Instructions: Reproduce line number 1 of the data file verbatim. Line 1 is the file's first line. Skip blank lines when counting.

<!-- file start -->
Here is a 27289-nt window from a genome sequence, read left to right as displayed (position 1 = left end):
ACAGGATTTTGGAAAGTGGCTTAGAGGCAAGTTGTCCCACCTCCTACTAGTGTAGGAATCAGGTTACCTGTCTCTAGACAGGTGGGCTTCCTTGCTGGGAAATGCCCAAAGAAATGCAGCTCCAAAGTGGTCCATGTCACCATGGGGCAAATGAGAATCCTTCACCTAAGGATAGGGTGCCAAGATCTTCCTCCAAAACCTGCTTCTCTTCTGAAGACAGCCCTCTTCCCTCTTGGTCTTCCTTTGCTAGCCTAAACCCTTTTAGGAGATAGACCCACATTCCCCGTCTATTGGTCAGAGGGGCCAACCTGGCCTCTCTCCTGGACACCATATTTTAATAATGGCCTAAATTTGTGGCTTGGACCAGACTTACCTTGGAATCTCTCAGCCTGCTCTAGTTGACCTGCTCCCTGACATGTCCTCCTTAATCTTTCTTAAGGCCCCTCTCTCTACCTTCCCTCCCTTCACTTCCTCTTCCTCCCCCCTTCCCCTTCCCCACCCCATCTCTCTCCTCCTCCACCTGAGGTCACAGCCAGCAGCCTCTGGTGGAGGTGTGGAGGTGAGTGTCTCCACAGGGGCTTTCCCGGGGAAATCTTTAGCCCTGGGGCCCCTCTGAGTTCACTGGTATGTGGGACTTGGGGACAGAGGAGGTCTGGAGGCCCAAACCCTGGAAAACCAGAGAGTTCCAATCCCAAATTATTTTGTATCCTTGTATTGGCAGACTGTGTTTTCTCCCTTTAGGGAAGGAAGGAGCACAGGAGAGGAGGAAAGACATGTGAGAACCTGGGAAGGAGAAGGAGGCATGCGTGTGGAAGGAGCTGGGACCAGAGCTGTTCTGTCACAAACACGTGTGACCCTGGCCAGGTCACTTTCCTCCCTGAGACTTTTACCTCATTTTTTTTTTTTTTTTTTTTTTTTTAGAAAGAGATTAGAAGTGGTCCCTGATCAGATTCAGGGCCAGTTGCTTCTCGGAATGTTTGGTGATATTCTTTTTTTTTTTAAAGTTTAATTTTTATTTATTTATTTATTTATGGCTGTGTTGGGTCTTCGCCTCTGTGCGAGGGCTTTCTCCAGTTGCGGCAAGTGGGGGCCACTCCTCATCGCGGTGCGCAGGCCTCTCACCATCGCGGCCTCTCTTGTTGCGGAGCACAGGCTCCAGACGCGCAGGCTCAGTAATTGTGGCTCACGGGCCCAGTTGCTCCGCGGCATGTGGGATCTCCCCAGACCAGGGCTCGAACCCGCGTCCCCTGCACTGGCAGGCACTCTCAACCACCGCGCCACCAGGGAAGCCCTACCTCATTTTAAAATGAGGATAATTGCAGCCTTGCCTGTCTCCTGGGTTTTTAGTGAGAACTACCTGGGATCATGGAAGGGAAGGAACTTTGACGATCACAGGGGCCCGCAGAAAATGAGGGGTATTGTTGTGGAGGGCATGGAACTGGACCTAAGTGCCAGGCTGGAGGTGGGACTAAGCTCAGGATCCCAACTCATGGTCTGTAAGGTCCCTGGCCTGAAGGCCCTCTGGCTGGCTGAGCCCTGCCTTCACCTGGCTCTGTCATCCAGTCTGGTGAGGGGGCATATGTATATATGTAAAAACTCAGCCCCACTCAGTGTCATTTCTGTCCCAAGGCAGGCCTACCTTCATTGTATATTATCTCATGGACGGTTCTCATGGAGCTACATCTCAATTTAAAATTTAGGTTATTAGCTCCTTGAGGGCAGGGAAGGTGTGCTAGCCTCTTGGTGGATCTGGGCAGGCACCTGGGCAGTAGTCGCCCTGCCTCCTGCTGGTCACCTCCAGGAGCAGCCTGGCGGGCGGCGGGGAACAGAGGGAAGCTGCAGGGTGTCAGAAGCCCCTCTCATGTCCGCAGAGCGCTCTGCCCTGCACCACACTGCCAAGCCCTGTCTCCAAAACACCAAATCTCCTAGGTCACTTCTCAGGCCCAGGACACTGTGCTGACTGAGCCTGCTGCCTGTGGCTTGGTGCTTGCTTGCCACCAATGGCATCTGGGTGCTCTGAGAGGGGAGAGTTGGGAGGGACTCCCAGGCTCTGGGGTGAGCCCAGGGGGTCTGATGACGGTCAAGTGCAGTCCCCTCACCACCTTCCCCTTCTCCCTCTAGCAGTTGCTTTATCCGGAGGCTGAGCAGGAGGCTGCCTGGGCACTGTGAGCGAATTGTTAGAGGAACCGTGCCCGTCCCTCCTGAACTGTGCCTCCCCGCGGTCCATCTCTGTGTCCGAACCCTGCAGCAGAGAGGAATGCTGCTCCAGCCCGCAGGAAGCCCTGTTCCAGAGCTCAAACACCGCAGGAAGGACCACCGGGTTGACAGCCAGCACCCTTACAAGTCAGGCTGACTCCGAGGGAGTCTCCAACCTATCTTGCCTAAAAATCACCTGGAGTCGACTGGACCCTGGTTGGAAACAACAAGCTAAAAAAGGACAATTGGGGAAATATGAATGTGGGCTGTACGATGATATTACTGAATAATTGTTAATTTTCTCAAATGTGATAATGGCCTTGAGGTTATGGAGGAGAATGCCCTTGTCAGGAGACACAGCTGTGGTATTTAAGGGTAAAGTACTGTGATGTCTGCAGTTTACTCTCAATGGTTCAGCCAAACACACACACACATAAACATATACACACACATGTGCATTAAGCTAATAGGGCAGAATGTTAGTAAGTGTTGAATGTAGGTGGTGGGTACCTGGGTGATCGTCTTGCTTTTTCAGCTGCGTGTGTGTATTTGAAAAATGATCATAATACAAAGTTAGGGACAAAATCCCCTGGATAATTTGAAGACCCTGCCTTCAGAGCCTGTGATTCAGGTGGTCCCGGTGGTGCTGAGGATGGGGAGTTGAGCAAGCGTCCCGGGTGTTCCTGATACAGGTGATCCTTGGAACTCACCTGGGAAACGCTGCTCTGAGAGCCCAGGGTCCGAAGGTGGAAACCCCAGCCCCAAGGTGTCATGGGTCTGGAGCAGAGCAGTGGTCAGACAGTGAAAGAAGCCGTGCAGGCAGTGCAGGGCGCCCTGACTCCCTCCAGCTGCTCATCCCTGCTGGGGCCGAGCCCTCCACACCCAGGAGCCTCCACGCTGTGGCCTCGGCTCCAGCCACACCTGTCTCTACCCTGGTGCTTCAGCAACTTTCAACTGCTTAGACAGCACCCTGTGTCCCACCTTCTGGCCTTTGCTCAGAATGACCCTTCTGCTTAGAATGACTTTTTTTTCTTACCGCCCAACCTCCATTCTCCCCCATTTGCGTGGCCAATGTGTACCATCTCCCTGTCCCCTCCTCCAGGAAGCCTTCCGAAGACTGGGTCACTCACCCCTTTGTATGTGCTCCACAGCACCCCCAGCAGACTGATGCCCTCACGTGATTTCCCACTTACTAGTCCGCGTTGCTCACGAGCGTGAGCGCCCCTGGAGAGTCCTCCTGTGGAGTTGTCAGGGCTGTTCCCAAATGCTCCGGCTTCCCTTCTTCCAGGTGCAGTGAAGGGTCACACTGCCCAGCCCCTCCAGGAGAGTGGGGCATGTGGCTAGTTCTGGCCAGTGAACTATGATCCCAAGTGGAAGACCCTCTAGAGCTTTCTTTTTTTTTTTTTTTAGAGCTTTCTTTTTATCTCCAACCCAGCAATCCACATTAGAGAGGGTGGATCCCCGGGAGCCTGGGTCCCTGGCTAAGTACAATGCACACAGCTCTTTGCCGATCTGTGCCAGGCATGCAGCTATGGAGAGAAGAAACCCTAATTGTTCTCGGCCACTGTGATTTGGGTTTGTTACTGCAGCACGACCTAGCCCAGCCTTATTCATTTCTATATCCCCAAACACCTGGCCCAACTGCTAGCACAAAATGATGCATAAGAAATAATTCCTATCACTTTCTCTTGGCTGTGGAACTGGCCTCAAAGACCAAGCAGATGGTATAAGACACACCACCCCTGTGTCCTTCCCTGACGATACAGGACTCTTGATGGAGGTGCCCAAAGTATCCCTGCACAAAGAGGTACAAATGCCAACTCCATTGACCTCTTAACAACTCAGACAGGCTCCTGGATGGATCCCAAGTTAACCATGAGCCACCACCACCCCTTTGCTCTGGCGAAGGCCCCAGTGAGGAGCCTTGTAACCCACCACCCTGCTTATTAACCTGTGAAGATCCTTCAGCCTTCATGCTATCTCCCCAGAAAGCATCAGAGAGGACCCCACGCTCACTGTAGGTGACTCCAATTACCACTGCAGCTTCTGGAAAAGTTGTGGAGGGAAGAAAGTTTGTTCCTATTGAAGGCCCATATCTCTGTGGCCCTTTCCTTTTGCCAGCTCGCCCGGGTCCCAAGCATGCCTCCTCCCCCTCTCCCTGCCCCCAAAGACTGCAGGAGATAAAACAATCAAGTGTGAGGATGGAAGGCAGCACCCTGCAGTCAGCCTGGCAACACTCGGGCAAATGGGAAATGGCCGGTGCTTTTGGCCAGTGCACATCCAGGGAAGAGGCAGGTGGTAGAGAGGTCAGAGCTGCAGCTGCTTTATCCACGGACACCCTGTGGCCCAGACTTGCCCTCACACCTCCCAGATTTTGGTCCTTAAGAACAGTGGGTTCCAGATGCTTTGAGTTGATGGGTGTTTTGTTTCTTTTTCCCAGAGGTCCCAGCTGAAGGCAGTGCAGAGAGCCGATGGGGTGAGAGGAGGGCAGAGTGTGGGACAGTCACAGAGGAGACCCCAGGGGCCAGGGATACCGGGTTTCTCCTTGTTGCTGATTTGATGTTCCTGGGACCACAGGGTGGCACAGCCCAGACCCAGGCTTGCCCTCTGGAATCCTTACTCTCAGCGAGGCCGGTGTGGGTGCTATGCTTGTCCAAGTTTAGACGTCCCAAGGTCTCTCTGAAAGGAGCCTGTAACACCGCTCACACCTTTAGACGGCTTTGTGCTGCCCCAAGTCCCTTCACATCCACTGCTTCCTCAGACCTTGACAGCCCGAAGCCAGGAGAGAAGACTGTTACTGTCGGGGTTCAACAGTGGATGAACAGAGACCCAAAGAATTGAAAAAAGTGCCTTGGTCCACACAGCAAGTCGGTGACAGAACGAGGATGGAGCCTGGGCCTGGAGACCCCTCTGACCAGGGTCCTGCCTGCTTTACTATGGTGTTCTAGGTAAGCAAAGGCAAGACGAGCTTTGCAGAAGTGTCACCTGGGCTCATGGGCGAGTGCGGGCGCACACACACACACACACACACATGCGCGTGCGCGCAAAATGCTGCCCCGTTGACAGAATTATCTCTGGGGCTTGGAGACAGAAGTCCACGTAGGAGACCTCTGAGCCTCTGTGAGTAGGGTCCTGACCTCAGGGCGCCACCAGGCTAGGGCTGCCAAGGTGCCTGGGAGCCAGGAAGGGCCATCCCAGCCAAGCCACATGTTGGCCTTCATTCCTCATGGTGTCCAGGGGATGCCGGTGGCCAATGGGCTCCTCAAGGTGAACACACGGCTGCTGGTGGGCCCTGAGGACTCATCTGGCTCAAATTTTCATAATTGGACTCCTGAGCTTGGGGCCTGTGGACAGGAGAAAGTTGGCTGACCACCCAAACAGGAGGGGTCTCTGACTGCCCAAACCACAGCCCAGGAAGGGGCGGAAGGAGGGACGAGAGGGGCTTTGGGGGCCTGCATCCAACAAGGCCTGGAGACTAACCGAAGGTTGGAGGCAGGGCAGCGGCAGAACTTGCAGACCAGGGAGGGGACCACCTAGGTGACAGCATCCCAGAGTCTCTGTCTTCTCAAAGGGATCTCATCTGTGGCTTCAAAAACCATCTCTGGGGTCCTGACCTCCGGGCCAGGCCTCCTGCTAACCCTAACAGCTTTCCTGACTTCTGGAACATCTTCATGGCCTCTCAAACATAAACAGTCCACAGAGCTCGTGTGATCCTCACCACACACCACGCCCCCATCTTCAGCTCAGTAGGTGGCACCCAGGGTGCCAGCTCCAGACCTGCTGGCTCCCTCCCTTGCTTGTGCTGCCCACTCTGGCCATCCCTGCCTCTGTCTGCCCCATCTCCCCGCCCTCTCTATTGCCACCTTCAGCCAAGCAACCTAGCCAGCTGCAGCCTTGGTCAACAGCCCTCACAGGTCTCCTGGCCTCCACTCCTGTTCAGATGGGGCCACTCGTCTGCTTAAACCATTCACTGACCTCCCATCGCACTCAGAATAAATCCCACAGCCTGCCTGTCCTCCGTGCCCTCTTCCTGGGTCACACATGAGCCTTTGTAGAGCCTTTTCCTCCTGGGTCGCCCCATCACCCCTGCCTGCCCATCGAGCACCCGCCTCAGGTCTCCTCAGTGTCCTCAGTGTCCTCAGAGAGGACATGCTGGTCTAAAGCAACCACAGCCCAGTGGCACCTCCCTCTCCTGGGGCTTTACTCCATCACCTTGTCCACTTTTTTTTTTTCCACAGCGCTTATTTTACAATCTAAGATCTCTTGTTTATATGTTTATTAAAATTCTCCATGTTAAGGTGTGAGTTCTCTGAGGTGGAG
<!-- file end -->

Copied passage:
Here is a 27289-nt window from a genome sequence, read left to right as displayed (position 1 = left end):